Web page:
How I first learned about racism and how I am still on a journey

On 21 June 1948, passengers disembarked from the liner “Empress Windrush” including some 800 from the Caribbean. Although there had been black people in Britain since the Romans, the arrival of this group of immigrants is widely regarded as the beginning of the history of multicultural Britain. Since 2018, 21 June has been known as National Windrush Day.

I was born in the same week as the arrival of the “Windrush” so, in effect, my life has been a chronological analogue to the development of multicultural Britain.

I was born in a village just outside Wolverhampton and, although my parents soon moved to Manchester, I regularly visited my paternal grandmother in the Midlands. This was my first exposure to racism as I heard the reactions of the white people of Wolverhampton – including my nan – to the black bus conductors and drivers. It is no coincidence that a local Member of Parliament was the vicious Enoch Powell.

In Manchster, I never came across a black student at school. The most exotic person in my secondary school was someone with a Polish father. In history lessons, we learned nothing about British colonialism or the slave trade. However, my English teacher did recommend that we read “Sanders Of The River”. Even, at university, there was nobody of colour on my course.

Things changed when, after graduation, I moved down to London. My first job was accommodation officer at the then Polytechnic of North London where I struggled to find lodgings for black students because of the racism of local residents.

Everything changed again when I moved to the London borough of Brent where I spent 35 years. This is one of the most multi-ethnic boroughs in Britain with an especially large population of Asian descent and, in my particular part of the borough, Tamil refugees from Sri Lanka. As a contrast to my own school experience, I would say that, at my son’s primary school, almost two-thirds of the kids had a non-British ethnic background.

The events of the last few weeks have moved me profoundly., The murder of George Floyd in the United States , the demonstrations under the banner Black Lives Matter all around the word, and here in the UK the new focus on British colonialism, slavery and memorialisation of those involved in colonialism and slavery – these events have prompted me again to address my white privilege.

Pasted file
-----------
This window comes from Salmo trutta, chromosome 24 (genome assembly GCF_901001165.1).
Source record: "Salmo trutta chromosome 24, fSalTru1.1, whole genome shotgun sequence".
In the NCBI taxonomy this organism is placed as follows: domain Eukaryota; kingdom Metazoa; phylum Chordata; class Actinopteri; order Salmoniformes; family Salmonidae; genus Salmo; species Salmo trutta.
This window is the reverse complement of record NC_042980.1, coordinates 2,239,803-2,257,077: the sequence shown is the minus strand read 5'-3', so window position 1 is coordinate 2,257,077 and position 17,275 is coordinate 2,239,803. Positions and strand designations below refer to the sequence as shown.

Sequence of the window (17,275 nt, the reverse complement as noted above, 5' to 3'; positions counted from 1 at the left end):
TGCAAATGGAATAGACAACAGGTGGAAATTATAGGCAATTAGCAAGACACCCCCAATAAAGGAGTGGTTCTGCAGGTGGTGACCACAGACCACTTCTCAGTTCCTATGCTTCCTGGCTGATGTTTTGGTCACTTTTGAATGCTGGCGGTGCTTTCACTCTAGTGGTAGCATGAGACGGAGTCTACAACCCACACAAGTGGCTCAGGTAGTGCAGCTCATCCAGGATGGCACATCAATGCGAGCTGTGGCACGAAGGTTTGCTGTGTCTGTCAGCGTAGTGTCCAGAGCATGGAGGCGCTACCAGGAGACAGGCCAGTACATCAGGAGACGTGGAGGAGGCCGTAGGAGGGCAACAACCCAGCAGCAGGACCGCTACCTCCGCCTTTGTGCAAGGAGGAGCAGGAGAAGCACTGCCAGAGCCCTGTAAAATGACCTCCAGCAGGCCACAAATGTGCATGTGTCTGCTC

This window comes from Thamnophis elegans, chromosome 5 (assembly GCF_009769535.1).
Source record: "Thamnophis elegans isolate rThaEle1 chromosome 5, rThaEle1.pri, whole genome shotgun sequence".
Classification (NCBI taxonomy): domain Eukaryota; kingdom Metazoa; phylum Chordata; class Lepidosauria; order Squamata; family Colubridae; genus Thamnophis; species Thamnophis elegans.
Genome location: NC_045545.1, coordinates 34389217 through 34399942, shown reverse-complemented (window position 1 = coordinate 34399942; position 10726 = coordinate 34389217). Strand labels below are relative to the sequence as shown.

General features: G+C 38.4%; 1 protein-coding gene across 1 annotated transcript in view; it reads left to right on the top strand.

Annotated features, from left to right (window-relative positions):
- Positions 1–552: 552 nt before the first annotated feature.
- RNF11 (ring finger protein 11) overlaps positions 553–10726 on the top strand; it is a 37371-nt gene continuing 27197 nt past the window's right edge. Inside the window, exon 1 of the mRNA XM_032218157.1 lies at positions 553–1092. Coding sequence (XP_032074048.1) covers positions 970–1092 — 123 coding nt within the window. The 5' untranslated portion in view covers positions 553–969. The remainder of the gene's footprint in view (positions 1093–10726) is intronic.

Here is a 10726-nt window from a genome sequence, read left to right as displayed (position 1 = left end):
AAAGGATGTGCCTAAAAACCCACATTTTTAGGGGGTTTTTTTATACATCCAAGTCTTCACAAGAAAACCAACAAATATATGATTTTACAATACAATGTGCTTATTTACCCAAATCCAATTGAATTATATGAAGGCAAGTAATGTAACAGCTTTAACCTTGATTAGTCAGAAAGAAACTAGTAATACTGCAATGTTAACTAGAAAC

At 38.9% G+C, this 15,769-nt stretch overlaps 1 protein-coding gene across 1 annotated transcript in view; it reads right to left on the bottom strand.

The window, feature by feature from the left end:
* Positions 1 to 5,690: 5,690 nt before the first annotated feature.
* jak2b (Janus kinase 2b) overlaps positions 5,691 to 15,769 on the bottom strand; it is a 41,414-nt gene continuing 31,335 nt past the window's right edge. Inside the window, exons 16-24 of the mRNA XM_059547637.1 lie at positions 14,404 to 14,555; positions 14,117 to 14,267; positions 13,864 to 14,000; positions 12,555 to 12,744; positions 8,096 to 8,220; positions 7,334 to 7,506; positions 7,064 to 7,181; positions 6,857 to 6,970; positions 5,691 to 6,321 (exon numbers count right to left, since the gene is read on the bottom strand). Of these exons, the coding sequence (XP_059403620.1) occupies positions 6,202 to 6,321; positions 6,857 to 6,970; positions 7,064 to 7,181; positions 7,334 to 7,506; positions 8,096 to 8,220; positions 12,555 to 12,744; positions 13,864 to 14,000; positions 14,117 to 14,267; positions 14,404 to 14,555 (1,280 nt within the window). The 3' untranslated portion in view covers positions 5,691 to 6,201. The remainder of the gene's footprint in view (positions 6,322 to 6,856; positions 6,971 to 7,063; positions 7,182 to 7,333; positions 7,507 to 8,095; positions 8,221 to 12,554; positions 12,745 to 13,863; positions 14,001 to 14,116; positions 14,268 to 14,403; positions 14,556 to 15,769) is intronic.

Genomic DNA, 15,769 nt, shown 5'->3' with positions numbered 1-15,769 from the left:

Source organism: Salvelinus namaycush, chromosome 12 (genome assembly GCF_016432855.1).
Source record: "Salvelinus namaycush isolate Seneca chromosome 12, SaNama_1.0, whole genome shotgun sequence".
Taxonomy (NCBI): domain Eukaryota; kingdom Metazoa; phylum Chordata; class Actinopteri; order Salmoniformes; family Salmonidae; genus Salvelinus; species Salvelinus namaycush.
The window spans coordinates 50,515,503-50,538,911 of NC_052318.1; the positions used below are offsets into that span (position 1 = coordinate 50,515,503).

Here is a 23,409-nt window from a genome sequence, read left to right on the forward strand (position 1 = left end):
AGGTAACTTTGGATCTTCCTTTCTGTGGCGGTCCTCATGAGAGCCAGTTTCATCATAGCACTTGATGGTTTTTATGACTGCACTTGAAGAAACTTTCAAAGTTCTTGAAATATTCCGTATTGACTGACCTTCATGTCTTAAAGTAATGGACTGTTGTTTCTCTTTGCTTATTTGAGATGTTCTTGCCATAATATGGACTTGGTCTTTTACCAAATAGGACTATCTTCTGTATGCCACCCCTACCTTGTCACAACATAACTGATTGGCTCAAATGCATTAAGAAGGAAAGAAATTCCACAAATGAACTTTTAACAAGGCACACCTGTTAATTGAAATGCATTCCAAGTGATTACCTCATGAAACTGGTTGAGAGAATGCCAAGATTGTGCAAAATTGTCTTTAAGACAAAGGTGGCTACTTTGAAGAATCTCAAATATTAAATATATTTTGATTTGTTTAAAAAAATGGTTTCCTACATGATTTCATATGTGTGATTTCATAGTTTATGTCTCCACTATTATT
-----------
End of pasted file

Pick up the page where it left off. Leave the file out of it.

There is nothing that I can do about my past, but maybe there is a little something which I can do about the future.

During lockdown, at the request of their parents, I have been doing online history lessons for two nine year olds: one my granddaughter and the other the son of a close friend. I was asked to teach some British history and we’ve done 12 lessons on British kings and queens: the Tudors, the Stuarts, and the Victorian era.

But now, with the agreement of the parents, I’m going to switch to lessons on world history, looking at colonialism, slavery and modern black icons. As with the previous lessons, I will have to do my research and preparation. I will learn a lot and I hope that the little ones will learn something too.


  • Janet

    Your early experiences are most interesting, Roger. Like you (but a few years later), in my class at secondary school was a girl with a Polish father but we also had a girl with a (white) American father. I never met a black person until after graduation. However, someone close to me must have been ahead of their time, because pre-school,I played with 3 dolls who I named Caroline, Rosemary and Mary. Rosemary was black skinned with curly black hair, but otherwise just the same as the others. This would have been about 1960.

  • Peter Clark

    Roger – are you watching the current tv program “Channel 4’s The School That Tried to End Racism” ?
    Two parts, part one last Thursday, part two next Thursday (2/7/20)


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